Who is the primary audience of this book, again?

If you’re a Christian, you may be thinking that attempting to portray the Messiah using anything but the Bible is going to generate a highly skewed image of him, making him “too Jewish” and painting a portrait that does not fit anything that we know Jesus to be. However, you’re wrong, at least in part. You are correct in that the Messiah you find by reading the text and commentary on his Jewish names is very Jewish by appearance and demeanor. Your concerns have likely been verified by the above-quoted name for the Messiah (remember, this is only a taste). However, you’re wrong if you think you can’t find Jesus the Jew and the Savior in these pages. He’s there. He’s just had his veneer removed and his true face restored.

In an outstanding Jewish commentary from the ninth century CE on Psalm 36:9, “In Your light we see light,” the author offers an imaginary conversation between God, Satan, and Messiah which reflects his own understanding of who is Messiah and what is his role. In this conversation, Satan attempts to deter God from honoring Messiah. Challenged, God asks Messiah what he intends to do in light of the suffering inflicted upon him because of those whom he came to save, and the Messiah answers:

“Master of worlds, with the joy of my soul and the pleasure of my heart, I accept upon myself that none from Israel will perish and that not only the living will be saved in my day but also those hidden in the soil…and not only those will be saved, but all hosts whom you have thought to create but have not. This is what I desire, this is what I accept upon me” (Pesikta Rabbati, 36).

-“Glorious” (kavod) pp 120-21

Hebrew FireNot quite the face you remember of Jesus from the Christian paintings, but not all the different, either. One of the things that you’ll need to accept in reading Sadan’s book is that, if the Christian Jesus looks a little different to the non-Jewish believer in these pages, so does the Jewish Messiah to the Jew, but just a little. In addition to finding a wholly Jewish Messiah, you also find the hints and clues that point to the Sufferer (sovel), pg 164, the Holy One of Israel (kedosh yisra’el), pg 206, and the Prince of Peace (sar shalom), pg 238 among many other names.

But let’s look at this book another way.

You have a jigsaw puzzle with 101 pieces. You know when you put the puzzle together, you’ll have a picture of Jesus as he was and will be, as the Jewish Messiah, as Messiah ben Joseph and Messiah ben David. This is a Jesus; a Yeshua, you have never, ever seen before. No one in the church talks about this guy, but you know that when you put this puzzle together, you’ll see the face of the same man who walked with Peter and John in the Galillee. You’ll see the same face that the hungry and the poor among Israel saw as he taught them, and fed them, and comforted them, as a shepherd does his sheep.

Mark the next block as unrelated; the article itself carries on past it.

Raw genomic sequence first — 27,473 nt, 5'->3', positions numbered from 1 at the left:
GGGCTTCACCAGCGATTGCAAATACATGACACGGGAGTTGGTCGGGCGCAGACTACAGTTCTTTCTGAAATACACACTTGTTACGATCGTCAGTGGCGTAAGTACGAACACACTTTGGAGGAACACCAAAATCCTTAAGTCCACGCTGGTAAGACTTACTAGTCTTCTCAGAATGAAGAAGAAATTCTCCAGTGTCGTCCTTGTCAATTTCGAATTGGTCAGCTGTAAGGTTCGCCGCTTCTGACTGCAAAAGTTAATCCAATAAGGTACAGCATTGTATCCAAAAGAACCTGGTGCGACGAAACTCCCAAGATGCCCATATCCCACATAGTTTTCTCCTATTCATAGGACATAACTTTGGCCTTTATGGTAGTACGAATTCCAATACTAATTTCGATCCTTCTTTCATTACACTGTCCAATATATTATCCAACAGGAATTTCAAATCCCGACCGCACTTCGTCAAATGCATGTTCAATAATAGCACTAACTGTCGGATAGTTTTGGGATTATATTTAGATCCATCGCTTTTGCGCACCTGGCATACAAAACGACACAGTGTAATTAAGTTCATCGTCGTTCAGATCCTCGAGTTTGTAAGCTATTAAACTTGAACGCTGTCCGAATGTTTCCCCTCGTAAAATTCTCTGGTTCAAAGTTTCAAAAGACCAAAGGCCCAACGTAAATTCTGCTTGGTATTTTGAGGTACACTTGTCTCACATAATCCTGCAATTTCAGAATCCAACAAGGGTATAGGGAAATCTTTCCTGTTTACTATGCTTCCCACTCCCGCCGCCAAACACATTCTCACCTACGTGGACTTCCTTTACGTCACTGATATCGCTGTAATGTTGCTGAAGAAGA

So you open Sadan’s book and you find the first piece of the puzzle in the first chapter: Alef (the book organizes the names of Messiah chapter by chapter alphabetically, but the alphabet is Hebrew). You find the first name: Different (acher). You read the two pages that describe “acher” as a name of the Messiah and you get the first glimpse of the Messiah. You file away those characteristics and turn the page. You find the next name: Stone (even) and start reading…and so on and so on. Turn the page and turn another. As you turn pages and continue reading names and building the puzzle a piece at a time, a face slowly begins to take shape. You start to visualize its colors and its moods. The face is unfamiliar, almost alien, but there’s something about the eyes that attracts you, as if you’ve seen his gaze somewhere before.

And by the time you read the last page; by the time you place the last piece of the puzzle into its proper location, you will see him. And you will be amazed.

Boaz Michael, President and Founder of First Fruits of Zion (FFOZ) was gracious enough to send me an advance copy of Sadan’s book, which will not become available for sale at FFOZ’s sister site Vine of David until March 15. There will be an advance book party in Israel at Sokolov 2 (2nd floor) the evening of March 14th at 8:30 p.m, but I don’t have any additional information on this event (assuming you’ll be in Israel on that date). To purchase the book, go to the Vine of David resource page for The Concealed Light.

Tsvi Sadan’s book The Concealed Light: Names of Messiah in Jewish Sources gave me something that I’ve been awaiting for a long time: a reconnect between the Jewish Messiah and the Christian Jesus. It’s a path linking the Moshiach of Israel to the King of the Jews we see described in the Apostolic Scriptures. To successfully assemble all the pieces of the puzzle, you will have to set aside whatever trepidation you may have regarding extra-Biblical Jewish texts, and forgo any discomfort you may experience regarding any Kabbalistic “puzzle pieces” you come across. It is not unreasonable, unfair, or even inaccurate to call upon all those Jewish sources in order to recreate the face of the Jewish Messiah. After all, Christianity has been fabricating the visage of Jesus using heavily refactored imagery, turning a middle eastern Maggid into a European Savior for nearly twenty centuries.

All Sadan is doing is pealing the bits and pieces of the mask off of the face of Moshiach one layer name at a time. At last, I’ve gotten a look at the Master I have come to follow with my heart and my life. It’s good to wipe away some of the dust and grime that has been covering the window and to finally see him more clearly.